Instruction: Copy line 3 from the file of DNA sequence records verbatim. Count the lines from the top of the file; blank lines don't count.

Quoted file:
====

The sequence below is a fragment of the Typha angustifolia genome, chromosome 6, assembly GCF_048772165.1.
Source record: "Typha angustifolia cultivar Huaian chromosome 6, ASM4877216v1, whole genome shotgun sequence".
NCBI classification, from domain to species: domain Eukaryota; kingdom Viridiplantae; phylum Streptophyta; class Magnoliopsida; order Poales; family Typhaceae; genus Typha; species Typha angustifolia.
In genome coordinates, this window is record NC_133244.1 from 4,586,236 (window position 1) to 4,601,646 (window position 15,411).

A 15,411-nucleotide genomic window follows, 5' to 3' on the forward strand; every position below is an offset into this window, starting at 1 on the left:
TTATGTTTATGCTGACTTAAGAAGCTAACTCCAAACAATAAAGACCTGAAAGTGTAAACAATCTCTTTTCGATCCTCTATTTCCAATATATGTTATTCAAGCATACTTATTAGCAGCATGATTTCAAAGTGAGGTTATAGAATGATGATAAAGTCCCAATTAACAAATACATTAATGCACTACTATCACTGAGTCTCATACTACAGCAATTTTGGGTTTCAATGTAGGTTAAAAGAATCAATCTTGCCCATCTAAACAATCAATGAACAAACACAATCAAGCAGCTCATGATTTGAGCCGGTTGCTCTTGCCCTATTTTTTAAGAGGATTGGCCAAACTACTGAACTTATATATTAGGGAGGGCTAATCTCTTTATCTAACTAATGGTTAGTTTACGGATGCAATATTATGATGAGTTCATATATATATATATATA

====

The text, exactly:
NCBI classification, from domain to species: domain Eukaryota; kingdom Viridiplantae; phylum Streptophyta; class Magnoliopsida; order Poales; family Typhaceae; genus Typha; species Typha angustifolia.